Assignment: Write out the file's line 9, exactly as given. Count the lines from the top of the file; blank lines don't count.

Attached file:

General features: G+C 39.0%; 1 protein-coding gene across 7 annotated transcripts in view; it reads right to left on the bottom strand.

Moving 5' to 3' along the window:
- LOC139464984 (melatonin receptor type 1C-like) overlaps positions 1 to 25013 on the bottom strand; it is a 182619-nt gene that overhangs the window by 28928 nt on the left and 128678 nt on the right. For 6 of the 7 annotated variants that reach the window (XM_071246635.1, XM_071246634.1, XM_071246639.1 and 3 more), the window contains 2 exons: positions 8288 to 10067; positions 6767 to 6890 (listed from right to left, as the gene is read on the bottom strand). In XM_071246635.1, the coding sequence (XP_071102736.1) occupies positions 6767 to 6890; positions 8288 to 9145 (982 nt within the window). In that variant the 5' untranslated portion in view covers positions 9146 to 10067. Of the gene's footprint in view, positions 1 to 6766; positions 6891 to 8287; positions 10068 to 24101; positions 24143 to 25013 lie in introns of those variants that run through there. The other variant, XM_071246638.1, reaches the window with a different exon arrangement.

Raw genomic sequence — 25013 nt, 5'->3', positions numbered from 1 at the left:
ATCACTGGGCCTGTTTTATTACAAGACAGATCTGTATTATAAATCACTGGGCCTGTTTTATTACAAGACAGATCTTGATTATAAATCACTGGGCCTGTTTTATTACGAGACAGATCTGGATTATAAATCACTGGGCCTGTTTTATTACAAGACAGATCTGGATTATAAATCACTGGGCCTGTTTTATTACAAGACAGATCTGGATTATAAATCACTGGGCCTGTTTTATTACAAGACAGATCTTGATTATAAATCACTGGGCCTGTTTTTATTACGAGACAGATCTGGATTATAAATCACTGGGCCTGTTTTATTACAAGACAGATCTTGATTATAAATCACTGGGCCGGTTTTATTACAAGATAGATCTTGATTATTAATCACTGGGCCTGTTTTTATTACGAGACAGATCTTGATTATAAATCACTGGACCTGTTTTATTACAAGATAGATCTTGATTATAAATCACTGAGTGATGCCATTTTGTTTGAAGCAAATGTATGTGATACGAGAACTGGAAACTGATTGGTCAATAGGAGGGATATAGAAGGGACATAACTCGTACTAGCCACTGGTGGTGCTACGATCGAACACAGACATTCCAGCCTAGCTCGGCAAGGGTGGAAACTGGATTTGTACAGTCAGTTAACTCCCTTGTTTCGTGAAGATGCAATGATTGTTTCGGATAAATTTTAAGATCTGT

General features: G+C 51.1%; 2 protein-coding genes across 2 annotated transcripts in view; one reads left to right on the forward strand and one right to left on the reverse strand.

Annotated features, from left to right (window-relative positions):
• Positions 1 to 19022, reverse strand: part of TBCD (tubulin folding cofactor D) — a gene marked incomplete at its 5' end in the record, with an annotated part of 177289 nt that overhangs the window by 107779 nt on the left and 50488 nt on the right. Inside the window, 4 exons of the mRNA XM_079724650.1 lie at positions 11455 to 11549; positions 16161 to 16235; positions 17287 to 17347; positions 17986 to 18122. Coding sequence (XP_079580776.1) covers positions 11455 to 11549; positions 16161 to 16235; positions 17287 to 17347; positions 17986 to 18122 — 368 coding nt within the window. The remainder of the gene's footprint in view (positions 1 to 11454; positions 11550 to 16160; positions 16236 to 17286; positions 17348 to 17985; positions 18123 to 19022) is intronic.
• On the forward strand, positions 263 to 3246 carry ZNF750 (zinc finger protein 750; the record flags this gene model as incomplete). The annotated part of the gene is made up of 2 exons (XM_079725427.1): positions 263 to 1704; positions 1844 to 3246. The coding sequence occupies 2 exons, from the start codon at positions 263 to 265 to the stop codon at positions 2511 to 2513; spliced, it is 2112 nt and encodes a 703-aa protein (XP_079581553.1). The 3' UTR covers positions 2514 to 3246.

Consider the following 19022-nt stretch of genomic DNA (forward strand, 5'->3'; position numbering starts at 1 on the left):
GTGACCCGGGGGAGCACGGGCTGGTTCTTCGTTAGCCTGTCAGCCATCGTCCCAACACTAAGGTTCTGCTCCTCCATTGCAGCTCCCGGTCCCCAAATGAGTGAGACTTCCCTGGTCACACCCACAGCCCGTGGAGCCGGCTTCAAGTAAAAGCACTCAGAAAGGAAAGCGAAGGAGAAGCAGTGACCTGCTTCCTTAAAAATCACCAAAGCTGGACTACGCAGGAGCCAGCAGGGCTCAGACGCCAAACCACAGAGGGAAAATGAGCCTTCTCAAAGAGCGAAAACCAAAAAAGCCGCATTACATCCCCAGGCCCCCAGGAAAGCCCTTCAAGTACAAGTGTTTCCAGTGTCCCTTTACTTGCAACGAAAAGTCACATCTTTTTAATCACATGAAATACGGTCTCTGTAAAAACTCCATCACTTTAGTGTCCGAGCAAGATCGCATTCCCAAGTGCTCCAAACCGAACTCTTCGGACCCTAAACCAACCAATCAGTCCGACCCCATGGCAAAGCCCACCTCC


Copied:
• On the forward strand, positions 263 to 3246 carry ZNF750 (zinc finger protein 750; the record flags this gene model as incomplete). The annotated part of the gene is made up of 2 exons (XM_079725427.1): positions 263 to 1704; positions 1844 to 3246. The coding sequence occupies 2 exons, from the start codon at positions 263 to 265 to the stop codon at positions 2511 to 2513; spliced, it is 2112 nt and encodes a 703-aa protein (XP_079581553.1). The 3' UTR covers positions 2514 to 3246.